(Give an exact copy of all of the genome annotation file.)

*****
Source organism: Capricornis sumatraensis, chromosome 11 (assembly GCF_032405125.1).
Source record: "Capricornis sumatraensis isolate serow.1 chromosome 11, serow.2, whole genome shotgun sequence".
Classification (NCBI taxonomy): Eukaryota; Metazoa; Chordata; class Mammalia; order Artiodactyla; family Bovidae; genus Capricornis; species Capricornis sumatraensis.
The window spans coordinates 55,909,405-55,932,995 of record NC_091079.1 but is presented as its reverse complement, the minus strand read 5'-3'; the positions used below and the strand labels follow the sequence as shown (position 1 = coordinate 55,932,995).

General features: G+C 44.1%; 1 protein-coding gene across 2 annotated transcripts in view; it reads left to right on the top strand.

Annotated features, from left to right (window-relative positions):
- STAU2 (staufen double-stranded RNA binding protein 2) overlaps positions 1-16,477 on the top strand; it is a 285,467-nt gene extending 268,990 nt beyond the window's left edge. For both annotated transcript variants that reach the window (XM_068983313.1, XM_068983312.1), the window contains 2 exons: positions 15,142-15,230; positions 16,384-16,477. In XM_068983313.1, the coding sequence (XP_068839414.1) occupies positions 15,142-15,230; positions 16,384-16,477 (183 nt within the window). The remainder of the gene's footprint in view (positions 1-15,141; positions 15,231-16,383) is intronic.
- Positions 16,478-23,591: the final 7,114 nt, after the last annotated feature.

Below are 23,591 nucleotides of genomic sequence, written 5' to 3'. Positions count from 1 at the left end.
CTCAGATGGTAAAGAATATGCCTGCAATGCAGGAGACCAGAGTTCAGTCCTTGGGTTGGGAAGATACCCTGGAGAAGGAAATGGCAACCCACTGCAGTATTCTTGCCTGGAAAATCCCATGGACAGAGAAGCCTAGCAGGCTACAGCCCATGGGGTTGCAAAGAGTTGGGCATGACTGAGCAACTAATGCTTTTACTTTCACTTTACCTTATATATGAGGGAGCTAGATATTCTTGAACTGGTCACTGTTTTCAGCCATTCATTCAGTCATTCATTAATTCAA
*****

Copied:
Source organism: Capricornis sumatraensis, chromosome 11 (assembly GCF_032405125.1).
Source record: "Capricornis sumatraensis isolate serow.1 chromosome 11, serow.2, whole genome shotgun sequence".
Classification (NCBI taxonomy): Eukaryota; Metazoa; Chordata; class Mammalia; order Artiodactyla; family Bovidae; genus Capricornis; species Capricornis sumatraensis.
The window spans coordinates 55,909,405-55,932,995 of record NC_091079.1 but is presented as its reverse complement, the minus strand read 5'-3'; the positions used below and the strand labels follow the sequence as shown (position 1 = coordinate 55,932,995).

General features: G+C 44.1%; 1 protein-coding gene across 2 annotated transcripts in view; it reads left to right on the top strand.

Annotated features, from left to right (window-relative positions):
- STAU2 (staufen double-stranded RNA binding protein 2) overlaps positions 1-16,477 on the top strand; it is a 285,467-nt gene extending 268,990 nt beyond the window's left edge. For both annotated transcript variants that reach the window (XM_068983313.1, XM_068983312.1), the window contains 2 exons: positions 15,142-15,230; positions 16,384-16,477. In XM_068983313.1, the coding sequence (XP_068839414.1) occupies positions 15,142-15,230; positions 16,384-16,477 (183 nt within the window). The remainder of the gene's footprint in view (positions 1-15,141; positions 15,231-16,383) is intronic.
- Positions 16,478-23,591: the final 7,114 nt, after the last annotated feature.

Below are 23,591 nucleotides of genomic sequence, written 5' to 3'. Positions count from 1 at the left end.
CTCAGATGGTAAAGAATATGCCTGCAATGCAGGAGACCAGAGTTCAGTCCTTGGGTTGGGAAGATACCCTGGAGAAGGAAATGGCAACCCACTGCAGTATTCTTGCCTGGAAAATCCCATGGACAGAGAAGCCTAGCAGGCTACAGCCCATGGGGTTGCAAAGAGTTGGGCATGACTGAGCAACTAATGCTTTTACTTTCACTTTACCTTATATATGAGGGAGCTAGATATTCTTGAACTGGTCACTGTTTTCAGCCATTCATTCAGTCATTCATTAATTCAA